Problem with arrays and hash tables

$list_of_hts = @();

$ht = @{};

$ht | Add-Member -MemberType NoteProperty -Name 'Name' -Value '1';
$ht | Add-Member -MemberType NoteProperty -Name 'CPU' -Value 'A';

$list_of_hts += $ht;

$ht | Add-Member -MemberType NoteProperty -Name 'Name' -Value '2' -Force;
$ht | Add-Member -MemberType NoteProperty -Name 'CPU' -Value 'B' -Force;

$list_of_hts += $ht;

Why array rewrote itself fully?

If you want to create a hashtable you simply do this:

$ht = @{
    Name = 1
    CPU  = 'A'
}

The cmdlet

is made for adding properties and methods to PowerShell objects … just like the documentation states.

What is it actually what you’re trying to accomplish? There might be another/better way.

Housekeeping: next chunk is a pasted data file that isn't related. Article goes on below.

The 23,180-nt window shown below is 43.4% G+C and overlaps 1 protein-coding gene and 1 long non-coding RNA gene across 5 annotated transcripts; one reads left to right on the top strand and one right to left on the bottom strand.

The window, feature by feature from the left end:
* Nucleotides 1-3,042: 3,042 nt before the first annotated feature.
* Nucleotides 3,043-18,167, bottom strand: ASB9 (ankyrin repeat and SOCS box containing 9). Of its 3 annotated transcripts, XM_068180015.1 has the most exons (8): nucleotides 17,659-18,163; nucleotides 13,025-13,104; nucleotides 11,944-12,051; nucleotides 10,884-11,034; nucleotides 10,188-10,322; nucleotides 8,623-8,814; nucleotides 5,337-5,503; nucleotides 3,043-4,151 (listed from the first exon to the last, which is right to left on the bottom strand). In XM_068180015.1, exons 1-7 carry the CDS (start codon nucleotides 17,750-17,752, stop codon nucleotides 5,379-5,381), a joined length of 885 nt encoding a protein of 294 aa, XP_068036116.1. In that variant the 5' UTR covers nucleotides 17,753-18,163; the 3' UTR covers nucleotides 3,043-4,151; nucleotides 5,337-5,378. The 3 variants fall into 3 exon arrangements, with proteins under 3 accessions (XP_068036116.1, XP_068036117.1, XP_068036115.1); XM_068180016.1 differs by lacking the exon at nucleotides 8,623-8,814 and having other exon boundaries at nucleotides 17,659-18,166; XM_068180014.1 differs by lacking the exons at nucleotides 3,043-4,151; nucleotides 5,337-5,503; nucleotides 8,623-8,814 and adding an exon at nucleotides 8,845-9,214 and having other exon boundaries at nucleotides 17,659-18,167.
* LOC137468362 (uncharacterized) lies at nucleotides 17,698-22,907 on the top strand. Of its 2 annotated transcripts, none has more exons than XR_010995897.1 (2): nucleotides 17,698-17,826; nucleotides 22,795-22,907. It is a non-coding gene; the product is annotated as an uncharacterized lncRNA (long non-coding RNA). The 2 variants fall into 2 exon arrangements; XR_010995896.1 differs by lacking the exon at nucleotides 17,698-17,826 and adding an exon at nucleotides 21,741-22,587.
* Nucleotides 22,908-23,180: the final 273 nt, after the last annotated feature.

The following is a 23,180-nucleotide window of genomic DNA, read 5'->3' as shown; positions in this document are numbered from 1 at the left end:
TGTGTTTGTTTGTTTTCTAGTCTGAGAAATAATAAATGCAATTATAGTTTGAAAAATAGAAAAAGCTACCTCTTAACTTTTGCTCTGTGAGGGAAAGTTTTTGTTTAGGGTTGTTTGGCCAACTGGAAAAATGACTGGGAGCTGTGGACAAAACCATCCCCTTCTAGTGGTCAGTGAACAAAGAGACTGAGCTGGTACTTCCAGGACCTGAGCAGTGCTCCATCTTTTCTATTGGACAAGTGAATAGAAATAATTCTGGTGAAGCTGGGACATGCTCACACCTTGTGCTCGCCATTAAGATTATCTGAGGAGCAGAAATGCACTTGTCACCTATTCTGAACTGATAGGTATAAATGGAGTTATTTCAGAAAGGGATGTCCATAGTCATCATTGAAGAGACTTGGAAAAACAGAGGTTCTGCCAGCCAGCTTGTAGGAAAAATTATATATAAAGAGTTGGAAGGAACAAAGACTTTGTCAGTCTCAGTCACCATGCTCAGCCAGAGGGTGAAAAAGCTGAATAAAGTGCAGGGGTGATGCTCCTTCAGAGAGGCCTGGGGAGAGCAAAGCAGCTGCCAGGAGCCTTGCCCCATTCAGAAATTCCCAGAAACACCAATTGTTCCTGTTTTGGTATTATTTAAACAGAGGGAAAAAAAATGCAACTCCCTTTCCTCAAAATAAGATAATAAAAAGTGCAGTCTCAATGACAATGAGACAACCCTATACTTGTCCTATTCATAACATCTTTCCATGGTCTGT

The following documentation may help you …

If you want to provide a list of values for each key you may simply use a CSV input:

$InputData = @'
"Name","CPU"
1,"A"
2,"B"
'@ |
    ConvertFrom-Csv

The output looks like this

Name CPU
---- ---
1    A
2    B

And you could access the individual values with the dot notation and its index if you need:

$InputData.CPU[1]

or

$InputData[1].CPU

for example. … or you use a loop to iterate over it … :man_shrugging:t3:

How can I insert my own values, for example, $A instead of “A”?

Just like Nick already pointed out in the answer to your new question … it is unclear what you’re talking about.

I already asked in your first thread … you may explain what it ACTUALLY is, what you’re trying to do. The bigger picture … not the way you think you have to go to achieve what you want.

You can insert whatever you want … :man_shrugging:t3: … if it’s literally $a you can do

$ht = @{
    Name = 1
    CPU  = '$A'
}

But in PowerShell the $ sign represents a variable. So it might be tricky sometimes if you need a literal $A.